Opinion: Falling educator pay hurts students
For many, education is a calling — but that doesn’t mean a career in education should come with a vow of poverty.
That’s the case for too many educators who are struggling with low and declining pay, according to recently released national figures.
Studies have shown – and logic dictates – that the number one variable in student achievement is the presence of a high quality teacher.
But only 25 percent of educators would recommend a young person enter the profession, according to a statewide survey released by Launch Michigan earlier this year.
Respect for the profession is certainly a factor. As one survey respondent put it, “Teaching is a calling and a noble profession, but the constant criticism from media and politicians make us feel unappreciated, undervalued and disrespected.”
The Launch Michigan survey also showed pay and benefits weren’t far behind as a point of dissatisfaction. While teachers and education support professionals have weathered the attacks on their profession, many are driven out of education by stagnant and in some cases, declining pay.
While teacher pay has declined across the country, Michigan has been among the “leaders” in this trend. Adjusted for inflation, average teacher salaries in Michigan have fallen by 12 percent over the last decade, according to data from the NEA.
Only three states (Indiana, West Virginia and Wisconsin) have seen worse declines in teacher pay during that time.
How bad is it? In many districts across the state, there are teachers who qualify for Bridge cards and, in a few instances, Habitat for Humanity homes.
Starting teacher salaries in Michigan rank 32nd in the nation. Nationwide, 37 percent of districts have a starting salary of at least $40,000 — in Michigan, only 12 percent of districts have a $40,000 starting salary.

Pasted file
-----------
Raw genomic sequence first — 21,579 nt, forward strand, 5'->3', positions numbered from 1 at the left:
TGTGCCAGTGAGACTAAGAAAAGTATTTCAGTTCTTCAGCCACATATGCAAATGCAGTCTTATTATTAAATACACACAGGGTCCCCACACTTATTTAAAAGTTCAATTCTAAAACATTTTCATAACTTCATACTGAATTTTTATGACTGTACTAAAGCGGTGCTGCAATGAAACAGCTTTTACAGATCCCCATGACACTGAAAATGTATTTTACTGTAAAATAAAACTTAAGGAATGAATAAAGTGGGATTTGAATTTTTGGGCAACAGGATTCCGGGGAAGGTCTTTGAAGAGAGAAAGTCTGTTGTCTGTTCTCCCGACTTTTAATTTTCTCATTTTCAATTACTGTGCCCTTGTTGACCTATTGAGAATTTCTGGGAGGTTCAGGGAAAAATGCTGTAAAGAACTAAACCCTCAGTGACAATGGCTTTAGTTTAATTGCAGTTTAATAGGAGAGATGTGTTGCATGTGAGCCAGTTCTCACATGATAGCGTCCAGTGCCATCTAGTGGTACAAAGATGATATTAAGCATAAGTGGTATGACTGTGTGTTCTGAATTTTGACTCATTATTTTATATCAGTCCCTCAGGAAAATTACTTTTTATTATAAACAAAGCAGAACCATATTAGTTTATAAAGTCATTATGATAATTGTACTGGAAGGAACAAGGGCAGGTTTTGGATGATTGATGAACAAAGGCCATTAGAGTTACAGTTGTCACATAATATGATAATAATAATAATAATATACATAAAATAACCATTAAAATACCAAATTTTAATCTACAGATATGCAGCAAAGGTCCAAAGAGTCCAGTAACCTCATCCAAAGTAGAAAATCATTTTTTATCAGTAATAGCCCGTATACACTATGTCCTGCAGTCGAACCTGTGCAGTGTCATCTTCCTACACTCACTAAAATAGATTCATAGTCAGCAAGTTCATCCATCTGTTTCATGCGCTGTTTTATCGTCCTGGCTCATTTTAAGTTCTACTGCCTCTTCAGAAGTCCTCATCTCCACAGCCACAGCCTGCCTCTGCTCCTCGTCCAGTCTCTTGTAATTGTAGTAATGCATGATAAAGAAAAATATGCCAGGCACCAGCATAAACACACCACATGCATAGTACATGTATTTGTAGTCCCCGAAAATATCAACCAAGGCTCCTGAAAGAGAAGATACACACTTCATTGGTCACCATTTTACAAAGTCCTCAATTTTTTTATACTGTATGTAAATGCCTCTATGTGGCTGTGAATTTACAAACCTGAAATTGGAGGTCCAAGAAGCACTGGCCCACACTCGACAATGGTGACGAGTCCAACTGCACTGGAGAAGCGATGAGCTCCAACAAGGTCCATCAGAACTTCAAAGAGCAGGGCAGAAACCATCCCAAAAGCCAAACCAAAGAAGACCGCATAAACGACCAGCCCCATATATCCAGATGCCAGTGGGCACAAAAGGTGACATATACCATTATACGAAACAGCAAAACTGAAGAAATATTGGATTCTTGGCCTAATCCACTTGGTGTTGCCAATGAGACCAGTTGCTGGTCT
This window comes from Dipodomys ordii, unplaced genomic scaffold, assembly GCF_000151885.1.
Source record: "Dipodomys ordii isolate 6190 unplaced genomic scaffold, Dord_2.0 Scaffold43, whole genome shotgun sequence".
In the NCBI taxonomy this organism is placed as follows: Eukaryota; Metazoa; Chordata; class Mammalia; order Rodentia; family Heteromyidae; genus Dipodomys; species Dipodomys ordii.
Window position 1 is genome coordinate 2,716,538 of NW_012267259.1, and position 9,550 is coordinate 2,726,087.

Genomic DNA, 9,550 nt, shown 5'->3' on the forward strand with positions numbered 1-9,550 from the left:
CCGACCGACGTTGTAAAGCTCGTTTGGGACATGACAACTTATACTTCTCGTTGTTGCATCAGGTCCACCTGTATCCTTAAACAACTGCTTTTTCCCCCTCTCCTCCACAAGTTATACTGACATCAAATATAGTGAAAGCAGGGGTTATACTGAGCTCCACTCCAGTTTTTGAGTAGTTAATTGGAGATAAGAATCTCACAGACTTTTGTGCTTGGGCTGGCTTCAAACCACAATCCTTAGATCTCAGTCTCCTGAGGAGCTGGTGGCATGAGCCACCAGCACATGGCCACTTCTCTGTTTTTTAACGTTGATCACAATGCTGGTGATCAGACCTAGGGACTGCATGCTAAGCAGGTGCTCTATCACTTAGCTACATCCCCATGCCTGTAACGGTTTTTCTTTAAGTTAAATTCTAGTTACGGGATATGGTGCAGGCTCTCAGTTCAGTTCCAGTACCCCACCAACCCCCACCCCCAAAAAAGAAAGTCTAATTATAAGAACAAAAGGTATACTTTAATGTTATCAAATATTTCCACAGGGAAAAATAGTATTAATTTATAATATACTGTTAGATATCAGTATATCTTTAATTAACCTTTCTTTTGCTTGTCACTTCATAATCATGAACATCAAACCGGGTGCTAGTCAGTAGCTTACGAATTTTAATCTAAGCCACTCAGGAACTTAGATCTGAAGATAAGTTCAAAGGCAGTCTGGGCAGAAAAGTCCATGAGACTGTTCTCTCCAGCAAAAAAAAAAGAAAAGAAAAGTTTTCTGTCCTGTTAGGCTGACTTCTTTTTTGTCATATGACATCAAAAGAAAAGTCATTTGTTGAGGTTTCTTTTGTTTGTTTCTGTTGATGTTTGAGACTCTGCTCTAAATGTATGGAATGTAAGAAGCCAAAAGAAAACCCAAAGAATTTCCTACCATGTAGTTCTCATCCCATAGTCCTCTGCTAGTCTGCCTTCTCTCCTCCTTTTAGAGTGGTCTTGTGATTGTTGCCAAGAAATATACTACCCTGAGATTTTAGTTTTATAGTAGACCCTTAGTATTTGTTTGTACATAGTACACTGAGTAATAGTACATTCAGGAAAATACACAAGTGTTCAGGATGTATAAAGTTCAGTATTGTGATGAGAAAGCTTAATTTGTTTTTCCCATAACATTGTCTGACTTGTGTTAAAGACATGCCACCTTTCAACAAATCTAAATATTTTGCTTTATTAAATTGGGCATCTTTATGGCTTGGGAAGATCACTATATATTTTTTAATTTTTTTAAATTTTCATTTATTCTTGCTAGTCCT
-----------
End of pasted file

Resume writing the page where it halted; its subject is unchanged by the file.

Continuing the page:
That statistic helps explain why one in five new teachers leave the profession within the first five years — an all-time high. Many young teachers are simply unable to pay off student loans and support themselves on such low salaries. The best and brightest in our colleges and universities are gravitating toward majors other than education. Between 2008 and 2016, Michigan colleges of education have seen a 66 percent decrease in enrollment — the lowest level on record.
The salary statistics also correlate with the well-documented underfunding of Michigan public schools. Last year, the School Finance Research Collaborative released a comprehensive study showing Michigan schools are underfunded by at least $2,000 per pupil each year. Other research from Michigan State University shows our state is last nationally in education funding increases over the past 25 years.
The “looming” teacher shortage is no longer looming. Districts across the state are reporting difficulties filling positions. The irony is, Michigan has a lot of teachers, they simply cannot afford to teach any longer. The startling disinvestment in our public schools has created a downward spiral in educator salaries and made it very difficult to attract and retain high quality professionals. This must end now.
Gov. Gretchen Whitmer’s education budget proposal would begin reinvestment in our classrooms, our students, our teachers and our support professionals. It is imperative everyone concerned with the plight of our public schools speak out in support of the governor’s education budget.
We entrust our children’s future to educators. We expect them to connect with our kids, discover their passions and unlock their potential. For those amazing gifts, professional educators should be able to earn a salary that allows them to raise their own family and enjoy a middle class life.
Paula Herbart is president of the Michigan Education Association.
Labor Voices columns are written on a rotating basis by United Auto Workers President Gary Jones, Teamsters President James Hoffa, Michigan AFL-CIO President Ron Bieber and Michigan Education Association President Paula Herbart.